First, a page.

In order to recover sDPS green sturgeon, recovery actions within the Plan aim to restore passage and habitat, reduce mortality and poaching, address threats in the areas of contaminants, predation, and sediment loading, and forecast sDPS habitat and distribution changes with climate change. Most of the recovery efforts focus on the Sacramento River Basin and San Francisco Bay Delta Estuary environments, as threats in spawning and rearing habitats were considered the greatest impediments to recovery. To better inform the recovery process, the Plan further characterizes research priorities in these areas as well as in the areas of competition for habitat, altered prey base, non-native species, oil and chemical spills, and disease.

The Plan is not regulatory, but presents guidance for use by agencies and interested parties to assist in the recovery of sDPS green sturgeon. The Plan identifies substantive actions needed to achieve recovery by assessing the species' population abundance, distribution, and diversity and addressing the threats to the species. When determining recovery actions, the Plan prioritized actions that address the most important threats, improve understanding of whether a particular threat is limiting recovery, and improve our understanding of, and ability to manage, that threat. The actions in the Plan include research, management, monitoring, and outreach efforts, because a comprehensive approach to green sturgeon recovery is likely to have greater success than focusing on any one type of action.

We expect the Plan to inform section 7 consultations with Federal agencies under the ESA and to support other ESA decisions, such as considering permits under section 10. We have already begun implementation of several actions and research priorities as described in the plan, such as partnering with the California Department of Fish and Wildlife to reduce poaching and stranding of green sturgeon and improve knowledge of the impacts of fisheries bycatch. After public comment and the adoption of the Final Recovery Plan, we will continue to implement actions in the plan for which we have authority, encourage other Federal and state agencies to implement recovery actions for which they have responsibility and authority, and work cooperatively with them on the implementation of those actions.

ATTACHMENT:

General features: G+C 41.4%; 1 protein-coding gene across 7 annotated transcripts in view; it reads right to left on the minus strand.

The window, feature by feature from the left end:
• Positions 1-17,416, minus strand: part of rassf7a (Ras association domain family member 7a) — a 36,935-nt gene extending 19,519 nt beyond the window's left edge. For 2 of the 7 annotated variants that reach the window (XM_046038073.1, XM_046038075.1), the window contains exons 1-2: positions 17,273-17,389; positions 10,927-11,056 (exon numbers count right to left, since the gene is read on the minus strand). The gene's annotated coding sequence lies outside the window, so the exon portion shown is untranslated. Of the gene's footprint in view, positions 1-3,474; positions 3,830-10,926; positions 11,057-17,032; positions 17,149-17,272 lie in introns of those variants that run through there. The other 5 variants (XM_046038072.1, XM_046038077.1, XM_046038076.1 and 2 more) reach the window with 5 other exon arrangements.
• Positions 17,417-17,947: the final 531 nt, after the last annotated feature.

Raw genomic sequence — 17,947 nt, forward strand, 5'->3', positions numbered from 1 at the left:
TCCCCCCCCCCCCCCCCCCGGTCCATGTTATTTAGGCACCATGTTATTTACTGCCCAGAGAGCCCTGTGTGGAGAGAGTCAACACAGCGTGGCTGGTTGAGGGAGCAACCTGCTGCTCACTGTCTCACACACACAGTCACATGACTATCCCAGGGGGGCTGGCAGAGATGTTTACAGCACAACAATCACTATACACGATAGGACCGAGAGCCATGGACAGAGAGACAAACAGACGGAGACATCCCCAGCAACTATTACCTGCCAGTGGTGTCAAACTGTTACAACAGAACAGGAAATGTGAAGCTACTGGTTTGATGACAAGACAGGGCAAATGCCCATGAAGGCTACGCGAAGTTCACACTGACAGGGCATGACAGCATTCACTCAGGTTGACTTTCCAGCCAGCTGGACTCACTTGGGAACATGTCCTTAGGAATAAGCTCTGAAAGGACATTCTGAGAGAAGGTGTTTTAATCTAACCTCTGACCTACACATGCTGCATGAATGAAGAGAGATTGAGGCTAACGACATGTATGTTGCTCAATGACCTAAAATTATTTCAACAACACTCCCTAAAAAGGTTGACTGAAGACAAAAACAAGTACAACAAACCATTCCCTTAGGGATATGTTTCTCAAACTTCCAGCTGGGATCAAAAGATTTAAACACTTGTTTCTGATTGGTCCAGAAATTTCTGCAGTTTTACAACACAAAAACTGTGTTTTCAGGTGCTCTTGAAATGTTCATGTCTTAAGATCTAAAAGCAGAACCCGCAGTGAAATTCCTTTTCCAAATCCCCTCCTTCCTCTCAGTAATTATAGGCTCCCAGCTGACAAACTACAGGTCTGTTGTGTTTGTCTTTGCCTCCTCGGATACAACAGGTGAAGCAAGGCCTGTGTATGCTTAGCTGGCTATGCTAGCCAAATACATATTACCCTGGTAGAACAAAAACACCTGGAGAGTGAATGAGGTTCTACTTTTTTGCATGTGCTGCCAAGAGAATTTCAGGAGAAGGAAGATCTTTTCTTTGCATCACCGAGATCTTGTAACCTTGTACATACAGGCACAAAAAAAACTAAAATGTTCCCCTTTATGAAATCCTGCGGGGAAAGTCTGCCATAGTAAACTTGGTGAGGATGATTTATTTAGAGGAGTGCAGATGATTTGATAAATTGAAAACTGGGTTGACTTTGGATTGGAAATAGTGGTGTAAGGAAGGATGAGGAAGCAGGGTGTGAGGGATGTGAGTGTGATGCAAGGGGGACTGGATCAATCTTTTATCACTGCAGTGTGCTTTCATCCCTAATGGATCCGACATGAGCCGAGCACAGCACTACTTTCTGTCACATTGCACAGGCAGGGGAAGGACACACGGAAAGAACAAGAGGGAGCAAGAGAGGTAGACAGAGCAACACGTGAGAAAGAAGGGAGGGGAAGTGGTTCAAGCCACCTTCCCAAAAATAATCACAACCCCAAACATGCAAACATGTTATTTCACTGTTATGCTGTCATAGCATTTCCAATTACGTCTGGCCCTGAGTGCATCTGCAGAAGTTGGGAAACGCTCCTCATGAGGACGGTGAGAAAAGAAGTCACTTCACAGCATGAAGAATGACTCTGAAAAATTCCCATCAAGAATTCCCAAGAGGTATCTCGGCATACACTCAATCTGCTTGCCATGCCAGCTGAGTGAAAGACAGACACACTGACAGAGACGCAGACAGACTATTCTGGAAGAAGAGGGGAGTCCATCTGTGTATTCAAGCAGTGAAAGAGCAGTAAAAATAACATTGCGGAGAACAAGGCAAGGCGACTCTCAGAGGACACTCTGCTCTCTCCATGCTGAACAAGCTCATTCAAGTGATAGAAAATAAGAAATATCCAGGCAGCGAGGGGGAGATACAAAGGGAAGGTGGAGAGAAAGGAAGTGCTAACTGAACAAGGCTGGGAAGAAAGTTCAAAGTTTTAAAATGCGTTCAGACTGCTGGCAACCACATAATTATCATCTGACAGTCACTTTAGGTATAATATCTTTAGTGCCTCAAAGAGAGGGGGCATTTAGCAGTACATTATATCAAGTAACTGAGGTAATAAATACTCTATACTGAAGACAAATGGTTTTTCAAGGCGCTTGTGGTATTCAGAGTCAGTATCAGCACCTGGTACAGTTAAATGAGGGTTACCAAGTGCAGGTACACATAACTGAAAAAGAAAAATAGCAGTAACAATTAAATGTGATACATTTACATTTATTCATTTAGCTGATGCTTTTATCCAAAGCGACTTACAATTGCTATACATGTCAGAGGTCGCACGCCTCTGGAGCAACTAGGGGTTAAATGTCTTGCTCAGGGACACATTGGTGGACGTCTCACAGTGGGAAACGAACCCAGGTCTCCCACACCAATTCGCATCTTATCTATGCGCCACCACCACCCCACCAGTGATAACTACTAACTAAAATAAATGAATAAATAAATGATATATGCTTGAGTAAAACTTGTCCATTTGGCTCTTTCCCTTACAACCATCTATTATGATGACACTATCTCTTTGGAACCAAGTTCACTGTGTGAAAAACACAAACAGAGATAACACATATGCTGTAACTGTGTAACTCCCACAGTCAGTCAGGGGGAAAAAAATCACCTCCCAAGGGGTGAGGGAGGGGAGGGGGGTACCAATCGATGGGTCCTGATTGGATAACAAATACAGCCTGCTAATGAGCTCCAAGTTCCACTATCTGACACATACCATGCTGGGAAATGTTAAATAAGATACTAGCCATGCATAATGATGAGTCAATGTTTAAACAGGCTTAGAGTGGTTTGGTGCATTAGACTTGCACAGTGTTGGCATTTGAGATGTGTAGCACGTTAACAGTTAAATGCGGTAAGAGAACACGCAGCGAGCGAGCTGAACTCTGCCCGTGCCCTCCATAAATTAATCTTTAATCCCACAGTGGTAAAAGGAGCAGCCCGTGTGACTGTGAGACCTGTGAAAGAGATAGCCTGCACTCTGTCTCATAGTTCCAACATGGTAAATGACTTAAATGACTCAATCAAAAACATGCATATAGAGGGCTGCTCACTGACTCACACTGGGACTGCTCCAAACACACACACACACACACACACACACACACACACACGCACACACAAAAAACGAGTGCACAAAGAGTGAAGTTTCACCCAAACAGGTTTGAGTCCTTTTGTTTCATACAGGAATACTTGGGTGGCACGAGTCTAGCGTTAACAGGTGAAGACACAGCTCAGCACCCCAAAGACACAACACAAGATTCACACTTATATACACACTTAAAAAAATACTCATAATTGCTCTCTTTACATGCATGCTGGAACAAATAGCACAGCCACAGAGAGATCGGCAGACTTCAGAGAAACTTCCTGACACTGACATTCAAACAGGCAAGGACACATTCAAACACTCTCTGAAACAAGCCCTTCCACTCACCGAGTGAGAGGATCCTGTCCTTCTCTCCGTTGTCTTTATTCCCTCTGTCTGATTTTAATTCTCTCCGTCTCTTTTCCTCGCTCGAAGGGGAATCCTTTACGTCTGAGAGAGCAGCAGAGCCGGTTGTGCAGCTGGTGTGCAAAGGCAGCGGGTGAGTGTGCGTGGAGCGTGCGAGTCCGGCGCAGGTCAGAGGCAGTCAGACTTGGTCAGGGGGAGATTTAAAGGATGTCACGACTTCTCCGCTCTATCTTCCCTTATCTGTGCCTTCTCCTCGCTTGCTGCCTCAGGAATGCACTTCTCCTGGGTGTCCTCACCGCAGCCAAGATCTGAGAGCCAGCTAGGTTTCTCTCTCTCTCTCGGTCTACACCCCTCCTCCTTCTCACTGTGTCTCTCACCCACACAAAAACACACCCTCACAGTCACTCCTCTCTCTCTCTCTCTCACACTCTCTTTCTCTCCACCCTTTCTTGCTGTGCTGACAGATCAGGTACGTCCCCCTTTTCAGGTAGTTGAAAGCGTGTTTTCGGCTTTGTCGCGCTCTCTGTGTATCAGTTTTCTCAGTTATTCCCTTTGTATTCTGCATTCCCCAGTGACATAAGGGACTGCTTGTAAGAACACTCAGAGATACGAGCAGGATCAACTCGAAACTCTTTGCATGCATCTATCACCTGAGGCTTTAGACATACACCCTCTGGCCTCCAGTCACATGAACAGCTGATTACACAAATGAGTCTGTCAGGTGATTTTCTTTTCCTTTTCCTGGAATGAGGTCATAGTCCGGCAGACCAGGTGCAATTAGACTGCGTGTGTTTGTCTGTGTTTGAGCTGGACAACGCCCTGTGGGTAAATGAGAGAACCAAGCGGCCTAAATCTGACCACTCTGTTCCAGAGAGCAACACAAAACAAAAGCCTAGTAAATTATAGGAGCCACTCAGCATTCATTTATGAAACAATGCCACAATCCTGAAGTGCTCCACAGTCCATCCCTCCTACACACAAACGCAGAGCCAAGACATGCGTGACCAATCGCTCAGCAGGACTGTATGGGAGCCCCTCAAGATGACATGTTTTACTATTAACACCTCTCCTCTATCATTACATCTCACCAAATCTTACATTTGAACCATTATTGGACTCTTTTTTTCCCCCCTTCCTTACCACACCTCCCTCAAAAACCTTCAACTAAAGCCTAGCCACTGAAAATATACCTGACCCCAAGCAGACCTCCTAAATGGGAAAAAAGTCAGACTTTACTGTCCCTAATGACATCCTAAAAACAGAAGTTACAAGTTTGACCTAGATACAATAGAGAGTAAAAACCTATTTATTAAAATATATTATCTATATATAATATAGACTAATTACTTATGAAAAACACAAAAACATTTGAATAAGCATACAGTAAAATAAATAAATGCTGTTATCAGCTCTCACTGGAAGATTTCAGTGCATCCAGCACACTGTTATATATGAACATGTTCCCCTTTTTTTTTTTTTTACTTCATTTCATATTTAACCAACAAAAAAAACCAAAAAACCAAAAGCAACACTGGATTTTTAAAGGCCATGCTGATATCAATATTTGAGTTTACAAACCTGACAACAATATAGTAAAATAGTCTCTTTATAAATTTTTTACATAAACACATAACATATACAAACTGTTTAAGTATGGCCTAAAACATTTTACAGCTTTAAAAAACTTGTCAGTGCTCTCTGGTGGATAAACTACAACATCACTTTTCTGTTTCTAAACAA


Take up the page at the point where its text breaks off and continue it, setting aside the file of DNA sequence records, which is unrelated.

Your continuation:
The total time and cost to recovery are difficult to predict. The Plan outlines 19 recovery actions, as well as 17 research, eight monitoring, and two education and outreach priorities. An estimated Start Printed Page 1027cost is provided for an initial 20-year period. Projections of when certain actions could occur are provided based on five year increments. Assuming all recovery actions are implemented, the cost of the first 20 years of recovery is approximately $236 million. Given a generation time for sDPS green sturgeon of approximately 22 years, a substantial increase in adult abundance in response to habitat-based recovery actions may not be observed for 66-88 years. Additional funds will thus likely be needed to monitor adult abundance after the first 20 years, with a total added projected cost of $25-40 million.

Many of the most costly recovery actions (e.g., barrier removal, increased enforcement, addressing entrainment at diversions) have multi-species benefits and may be covered under recovery efforts for other species. For example, the recovery plan for ESA-listed Central Valley salmonids (NMFS 2014b) includes recovery actions designed to improve watershed-wide processes that will likely benefit sDPS green sturgeon by restoring natural ecosystem functions. Specific actions to improve delta habitat, remove barriers, and reduce entrainment could aid in the recovery of sDPS green sturgeon and reduce the recovery plan cost by $17 million.

We are unable to quantify the economic benefits of sDPS green sturgeon recovery actions, but full recovery or delisting will provide multiple benefits to the ecosystem and economy. Delisting of the sDPS will enhance fishing opportunities by lifting fisheries restrictions aimed at reducing direct or incidental sDPS mortality. The ESA regulatory burden will also be eased for fisheries, water resource, industrial, and commercial activities. Accomplishing the habitat restoration measures will also result in more functional ecosystems that support other economic activities and contribute to delisting of other species.

References Cited

The complete citations for the references used in this document can be obtained by contacting NMFS (see ADDRESSES and FOR FURTHER INFORMATION CONTACT) or online at:​protected_​species/​green_​sturgeon/​green_​sturgeon_​pg.html.

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Authority: 16 U.S.C. 1531 et seq.

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Dated: January 4, 2018.

Angela Somma,

Chief, Endangered Species Conservation Division, Office of Protected Resources, National Marine Fisheries Service.

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[FR Doc. 2018-00208 Filed 1-8-18; 8:45 am]